Throughout his research career he has conducted over 5500 impact tests with human volunteers and numerous other experiments on the vibration and ship motion facilities. Within the crash safety field he is nationally recognized as an expert in: occupant restraint systems; airbags; child restraints; ejection seats; and crashworthy protection systems.

Mr. Muzzy has written over 55 technical research papers on the effects of impact acceleration and vibration on the human body. In 1996 a patent on automotive seat design was issued to him.

Dr. Ching

Randal P. Ching, Ph.D.

Vice-President - Dr. Randy Ching is the former Director of the Applied Biomechanics Laboratory and professor emeritus of Mechanical Engineering at the University of Washington (with an adjunct appointment to the Department of Orthopaedics & Sports Medicine). His research focus has been the biomechanics of the human musculoskeletal system including injury mechanics and prevention strategies, as well as the testing/evaluation of medical implants and surgical procedures.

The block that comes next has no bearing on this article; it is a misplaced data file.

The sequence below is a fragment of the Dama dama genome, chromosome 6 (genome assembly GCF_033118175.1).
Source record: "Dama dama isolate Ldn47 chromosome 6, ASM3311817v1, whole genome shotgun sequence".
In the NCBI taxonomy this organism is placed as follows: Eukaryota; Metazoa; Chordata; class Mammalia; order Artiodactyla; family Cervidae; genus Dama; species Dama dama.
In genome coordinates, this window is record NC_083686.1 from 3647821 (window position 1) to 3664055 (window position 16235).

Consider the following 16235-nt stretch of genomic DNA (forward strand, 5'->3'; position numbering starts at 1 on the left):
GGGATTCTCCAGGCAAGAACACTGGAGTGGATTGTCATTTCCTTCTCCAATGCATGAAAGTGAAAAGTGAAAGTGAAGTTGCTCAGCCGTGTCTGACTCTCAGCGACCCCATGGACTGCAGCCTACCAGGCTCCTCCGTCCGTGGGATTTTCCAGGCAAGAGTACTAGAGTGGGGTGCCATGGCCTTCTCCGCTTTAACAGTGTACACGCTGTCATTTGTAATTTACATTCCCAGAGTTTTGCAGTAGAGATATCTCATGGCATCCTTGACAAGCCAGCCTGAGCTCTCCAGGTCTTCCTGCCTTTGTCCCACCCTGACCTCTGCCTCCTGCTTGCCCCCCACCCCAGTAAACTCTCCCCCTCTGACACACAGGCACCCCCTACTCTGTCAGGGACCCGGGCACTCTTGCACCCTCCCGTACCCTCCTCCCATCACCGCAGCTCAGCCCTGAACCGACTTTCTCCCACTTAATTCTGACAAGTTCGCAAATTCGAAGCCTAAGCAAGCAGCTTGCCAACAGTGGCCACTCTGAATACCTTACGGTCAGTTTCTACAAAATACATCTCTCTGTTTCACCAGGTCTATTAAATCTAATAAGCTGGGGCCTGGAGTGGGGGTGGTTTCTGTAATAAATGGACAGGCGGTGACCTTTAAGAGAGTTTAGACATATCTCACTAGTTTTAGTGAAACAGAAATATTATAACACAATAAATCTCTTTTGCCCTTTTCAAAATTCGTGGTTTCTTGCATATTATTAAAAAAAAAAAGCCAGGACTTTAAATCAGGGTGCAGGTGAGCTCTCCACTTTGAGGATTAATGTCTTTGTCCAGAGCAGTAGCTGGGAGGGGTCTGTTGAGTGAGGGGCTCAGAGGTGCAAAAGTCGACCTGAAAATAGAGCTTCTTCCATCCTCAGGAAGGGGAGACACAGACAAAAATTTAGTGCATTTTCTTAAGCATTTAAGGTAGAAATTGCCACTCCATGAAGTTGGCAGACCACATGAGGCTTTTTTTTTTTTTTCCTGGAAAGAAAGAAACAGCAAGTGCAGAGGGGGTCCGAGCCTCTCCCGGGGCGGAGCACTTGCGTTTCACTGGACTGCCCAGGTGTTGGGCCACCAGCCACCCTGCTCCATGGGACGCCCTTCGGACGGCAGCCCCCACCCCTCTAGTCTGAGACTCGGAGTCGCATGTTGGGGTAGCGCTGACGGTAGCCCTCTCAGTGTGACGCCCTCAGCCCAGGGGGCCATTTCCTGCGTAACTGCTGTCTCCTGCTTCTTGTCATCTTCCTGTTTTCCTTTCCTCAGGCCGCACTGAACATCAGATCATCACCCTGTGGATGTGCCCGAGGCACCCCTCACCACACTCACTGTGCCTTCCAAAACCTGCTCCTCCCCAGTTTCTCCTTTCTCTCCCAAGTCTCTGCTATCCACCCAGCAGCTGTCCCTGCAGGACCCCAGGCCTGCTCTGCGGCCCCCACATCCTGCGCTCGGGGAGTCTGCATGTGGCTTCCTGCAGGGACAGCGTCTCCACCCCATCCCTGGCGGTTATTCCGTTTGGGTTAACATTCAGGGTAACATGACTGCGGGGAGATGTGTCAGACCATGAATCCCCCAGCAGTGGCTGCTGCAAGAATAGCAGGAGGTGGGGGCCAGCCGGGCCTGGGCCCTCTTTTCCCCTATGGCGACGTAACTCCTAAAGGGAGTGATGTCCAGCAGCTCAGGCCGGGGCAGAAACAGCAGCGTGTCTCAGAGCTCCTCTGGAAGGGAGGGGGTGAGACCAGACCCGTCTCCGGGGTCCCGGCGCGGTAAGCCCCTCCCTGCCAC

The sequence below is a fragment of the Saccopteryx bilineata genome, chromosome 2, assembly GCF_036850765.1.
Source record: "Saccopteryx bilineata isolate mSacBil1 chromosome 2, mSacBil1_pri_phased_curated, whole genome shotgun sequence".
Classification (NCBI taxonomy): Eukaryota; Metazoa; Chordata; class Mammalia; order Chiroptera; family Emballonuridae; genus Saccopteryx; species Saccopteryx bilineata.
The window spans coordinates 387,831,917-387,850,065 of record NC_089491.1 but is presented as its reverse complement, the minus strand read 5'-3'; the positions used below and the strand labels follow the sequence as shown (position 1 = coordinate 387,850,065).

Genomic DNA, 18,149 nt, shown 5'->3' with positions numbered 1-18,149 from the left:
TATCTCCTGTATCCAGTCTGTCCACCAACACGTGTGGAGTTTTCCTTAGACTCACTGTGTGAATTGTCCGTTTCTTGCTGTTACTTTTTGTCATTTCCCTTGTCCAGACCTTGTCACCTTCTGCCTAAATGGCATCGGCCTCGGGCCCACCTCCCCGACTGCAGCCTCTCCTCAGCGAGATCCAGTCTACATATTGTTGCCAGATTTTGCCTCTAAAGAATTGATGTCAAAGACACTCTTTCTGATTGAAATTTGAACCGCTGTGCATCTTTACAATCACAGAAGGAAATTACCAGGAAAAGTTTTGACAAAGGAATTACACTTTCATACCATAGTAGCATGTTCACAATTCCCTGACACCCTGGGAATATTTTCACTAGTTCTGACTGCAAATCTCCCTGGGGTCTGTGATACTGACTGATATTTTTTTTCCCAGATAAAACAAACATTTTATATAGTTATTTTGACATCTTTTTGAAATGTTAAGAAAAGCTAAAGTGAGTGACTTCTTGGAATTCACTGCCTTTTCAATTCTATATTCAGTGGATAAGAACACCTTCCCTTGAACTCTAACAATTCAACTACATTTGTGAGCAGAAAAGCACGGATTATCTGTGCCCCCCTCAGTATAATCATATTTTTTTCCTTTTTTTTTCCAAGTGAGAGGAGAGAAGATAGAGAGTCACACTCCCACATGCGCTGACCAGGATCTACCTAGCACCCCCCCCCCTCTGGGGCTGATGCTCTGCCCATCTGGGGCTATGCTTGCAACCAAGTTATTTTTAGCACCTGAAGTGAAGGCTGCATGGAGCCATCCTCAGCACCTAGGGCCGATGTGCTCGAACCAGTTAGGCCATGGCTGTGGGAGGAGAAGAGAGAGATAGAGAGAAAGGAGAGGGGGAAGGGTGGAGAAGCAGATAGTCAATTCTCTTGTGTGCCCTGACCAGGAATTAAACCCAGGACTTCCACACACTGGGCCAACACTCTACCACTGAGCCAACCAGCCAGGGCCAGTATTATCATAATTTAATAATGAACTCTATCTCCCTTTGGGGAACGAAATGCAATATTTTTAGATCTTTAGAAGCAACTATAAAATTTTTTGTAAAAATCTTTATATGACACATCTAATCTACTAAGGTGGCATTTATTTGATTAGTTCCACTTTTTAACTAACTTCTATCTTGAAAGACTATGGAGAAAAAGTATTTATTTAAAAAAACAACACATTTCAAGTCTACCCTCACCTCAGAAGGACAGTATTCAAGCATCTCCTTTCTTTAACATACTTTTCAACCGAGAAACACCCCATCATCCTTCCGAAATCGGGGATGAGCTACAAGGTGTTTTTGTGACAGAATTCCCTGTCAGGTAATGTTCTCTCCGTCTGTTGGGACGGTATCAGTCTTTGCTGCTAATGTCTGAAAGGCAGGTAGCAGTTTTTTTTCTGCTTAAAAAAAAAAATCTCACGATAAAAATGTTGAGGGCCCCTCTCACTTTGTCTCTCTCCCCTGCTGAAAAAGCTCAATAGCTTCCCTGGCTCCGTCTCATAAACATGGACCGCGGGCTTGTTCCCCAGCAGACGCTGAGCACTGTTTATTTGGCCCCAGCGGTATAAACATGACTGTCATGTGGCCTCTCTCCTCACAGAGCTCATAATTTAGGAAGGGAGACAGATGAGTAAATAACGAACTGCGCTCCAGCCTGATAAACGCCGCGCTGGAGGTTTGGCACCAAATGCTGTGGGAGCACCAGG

Dr. Ching is currently the Chief Scientific Officer for PreActive Technologies, Inc., which is developing a physiological means to prevent mild traumatic brain injuries (concussions). He continues to be actively involved in the performance evaluation of both helmets and wearable head-impact sensors (dosimetry). In addition to serving on the Board of Directors of the Snell Foundation, he also is a member of the Engineering Subcommittee of the NFL's Head, Neck, and Spine Committee.

Mr. Appel